Visual advocacy workshops initiate a site within the public sphere in which contestations and arguments that emerge from images themselves: either through a formal analysis, an investigation of who can see and who is seen by whom, or through technical analysis of image production and its political implications. Importantly, the discussions generated in these workshops are not directed towards defining what qualifies as aesthetics or what elements make up the ideal image. Rather, the focus is on establishing a discourse that explores how, with the democratization and digitization of photographic technology, a visual culture can be animated by reaching out to a wider members of the public—the photographers, the photographed subjects, and spectators—all playing a role in validating an aesthetic judgement or appreciation. Through a dialogical approach, these spaces generate new possibilities and political subjectivities that challenge what can be seen, thought, and said.
The social possibilities of photography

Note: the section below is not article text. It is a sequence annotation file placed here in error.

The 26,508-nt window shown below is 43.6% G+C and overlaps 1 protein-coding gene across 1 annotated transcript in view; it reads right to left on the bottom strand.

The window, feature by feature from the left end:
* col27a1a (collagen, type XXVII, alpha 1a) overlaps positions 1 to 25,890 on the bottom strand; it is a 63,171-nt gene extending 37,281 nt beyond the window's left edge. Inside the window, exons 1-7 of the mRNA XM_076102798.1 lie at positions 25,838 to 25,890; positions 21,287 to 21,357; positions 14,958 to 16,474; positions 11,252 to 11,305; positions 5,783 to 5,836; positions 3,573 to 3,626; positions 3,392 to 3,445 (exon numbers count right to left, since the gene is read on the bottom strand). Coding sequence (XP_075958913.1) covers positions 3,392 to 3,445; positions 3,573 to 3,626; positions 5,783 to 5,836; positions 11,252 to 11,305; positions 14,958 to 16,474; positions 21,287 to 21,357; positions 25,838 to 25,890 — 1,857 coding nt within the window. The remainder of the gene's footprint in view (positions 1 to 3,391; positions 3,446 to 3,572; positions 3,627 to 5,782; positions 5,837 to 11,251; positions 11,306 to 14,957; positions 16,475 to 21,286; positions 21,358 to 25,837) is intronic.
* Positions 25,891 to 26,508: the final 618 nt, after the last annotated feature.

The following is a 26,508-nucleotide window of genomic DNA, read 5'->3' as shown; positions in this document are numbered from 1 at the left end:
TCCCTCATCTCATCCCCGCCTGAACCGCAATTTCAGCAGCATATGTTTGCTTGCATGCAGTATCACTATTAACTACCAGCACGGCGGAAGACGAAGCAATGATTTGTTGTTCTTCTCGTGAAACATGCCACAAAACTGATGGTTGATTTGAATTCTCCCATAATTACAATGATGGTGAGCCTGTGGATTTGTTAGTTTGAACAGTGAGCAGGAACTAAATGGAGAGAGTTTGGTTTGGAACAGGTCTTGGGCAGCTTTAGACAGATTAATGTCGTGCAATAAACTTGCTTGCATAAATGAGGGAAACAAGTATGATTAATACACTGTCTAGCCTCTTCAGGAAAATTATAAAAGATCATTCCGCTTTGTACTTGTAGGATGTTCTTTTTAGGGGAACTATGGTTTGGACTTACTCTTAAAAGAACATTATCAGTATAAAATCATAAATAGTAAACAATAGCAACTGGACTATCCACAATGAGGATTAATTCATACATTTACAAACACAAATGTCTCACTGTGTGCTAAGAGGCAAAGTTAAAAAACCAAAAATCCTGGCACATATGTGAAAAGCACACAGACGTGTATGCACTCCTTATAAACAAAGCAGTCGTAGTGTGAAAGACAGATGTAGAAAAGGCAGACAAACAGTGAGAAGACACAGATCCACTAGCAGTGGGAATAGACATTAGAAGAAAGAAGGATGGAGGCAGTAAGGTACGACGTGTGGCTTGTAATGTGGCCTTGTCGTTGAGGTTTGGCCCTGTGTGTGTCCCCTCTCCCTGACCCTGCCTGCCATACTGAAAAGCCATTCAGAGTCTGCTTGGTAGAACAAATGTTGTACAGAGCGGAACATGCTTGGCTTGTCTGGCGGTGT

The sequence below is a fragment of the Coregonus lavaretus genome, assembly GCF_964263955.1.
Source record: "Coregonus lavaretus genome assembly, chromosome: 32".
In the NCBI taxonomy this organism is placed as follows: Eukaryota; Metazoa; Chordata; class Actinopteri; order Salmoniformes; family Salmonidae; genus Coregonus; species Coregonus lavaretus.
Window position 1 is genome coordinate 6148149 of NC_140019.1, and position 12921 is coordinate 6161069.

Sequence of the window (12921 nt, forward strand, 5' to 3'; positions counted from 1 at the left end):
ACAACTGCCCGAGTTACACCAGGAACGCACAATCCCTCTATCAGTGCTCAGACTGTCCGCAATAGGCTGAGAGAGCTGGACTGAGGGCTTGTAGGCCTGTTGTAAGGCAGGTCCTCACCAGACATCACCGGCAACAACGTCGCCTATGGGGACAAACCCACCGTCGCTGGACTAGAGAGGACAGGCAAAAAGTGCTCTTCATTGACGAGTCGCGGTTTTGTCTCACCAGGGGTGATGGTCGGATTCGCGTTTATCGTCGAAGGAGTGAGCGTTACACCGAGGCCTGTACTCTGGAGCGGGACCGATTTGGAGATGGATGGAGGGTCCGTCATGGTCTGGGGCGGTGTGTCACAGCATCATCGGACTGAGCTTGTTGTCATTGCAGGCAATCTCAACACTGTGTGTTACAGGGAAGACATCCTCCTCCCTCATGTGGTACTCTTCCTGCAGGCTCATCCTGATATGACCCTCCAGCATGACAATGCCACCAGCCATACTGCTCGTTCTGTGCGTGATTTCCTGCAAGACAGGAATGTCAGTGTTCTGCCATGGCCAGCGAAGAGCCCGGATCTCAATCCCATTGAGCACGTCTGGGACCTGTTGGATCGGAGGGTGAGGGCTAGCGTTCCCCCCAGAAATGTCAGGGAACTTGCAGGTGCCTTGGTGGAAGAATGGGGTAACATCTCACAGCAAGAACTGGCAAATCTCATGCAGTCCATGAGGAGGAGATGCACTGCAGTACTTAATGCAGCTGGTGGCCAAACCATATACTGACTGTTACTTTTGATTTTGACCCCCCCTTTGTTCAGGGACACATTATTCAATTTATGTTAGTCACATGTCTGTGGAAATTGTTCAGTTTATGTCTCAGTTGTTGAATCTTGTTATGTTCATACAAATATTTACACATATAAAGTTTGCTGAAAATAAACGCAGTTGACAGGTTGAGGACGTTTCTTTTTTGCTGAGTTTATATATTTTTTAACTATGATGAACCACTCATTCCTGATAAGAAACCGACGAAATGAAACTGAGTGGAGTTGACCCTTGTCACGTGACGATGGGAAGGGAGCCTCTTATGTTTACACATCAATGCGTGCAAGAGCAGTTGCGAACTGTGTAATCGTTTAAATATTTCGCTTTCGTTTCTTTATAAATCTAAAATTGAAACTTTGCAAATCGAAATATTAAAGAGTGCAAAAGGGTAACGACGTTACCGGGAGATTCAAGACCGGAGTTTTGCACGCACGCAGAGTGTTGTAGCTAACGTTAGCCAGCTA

It is perhaps too naïve to claim photography can lead to social change. However, in exposing modes of domination and potentials of resistance through images, these collectives’ initiatives demonstrate how visuality is at the very centre of struggles for social justice. Operating within a post-authoritarian public sphere, their workshops create room for alternative narratives and knowledge sharing. As a part of initiatives in democratization, I have argued how the photo-collectives use photography and digital technology as a tool for developing critical consciousness and political subjectivity. Despite these practices still occurring at the margins of the Indonesian mediascape, appealing only to specific circles, they work at the intersections of arts, photography, and pedagogy, that experiment with innovative forms of political engagements and public participation relearning what it means to be concerned and engaged citizens in an increasingly digital and visual public sphere. In a sense, photography as techniques retreats to the background for a while, revealing a range of possibilities the medium has to offer that responds to socio-political and historical changes. As both a participant and an observer of PannaFoto and Arkademy workshops, I have been humbly reminded how photography, first and foremost, is embedded in life itself opening up questions about plural ways of seeing, knowing, and being-with-others.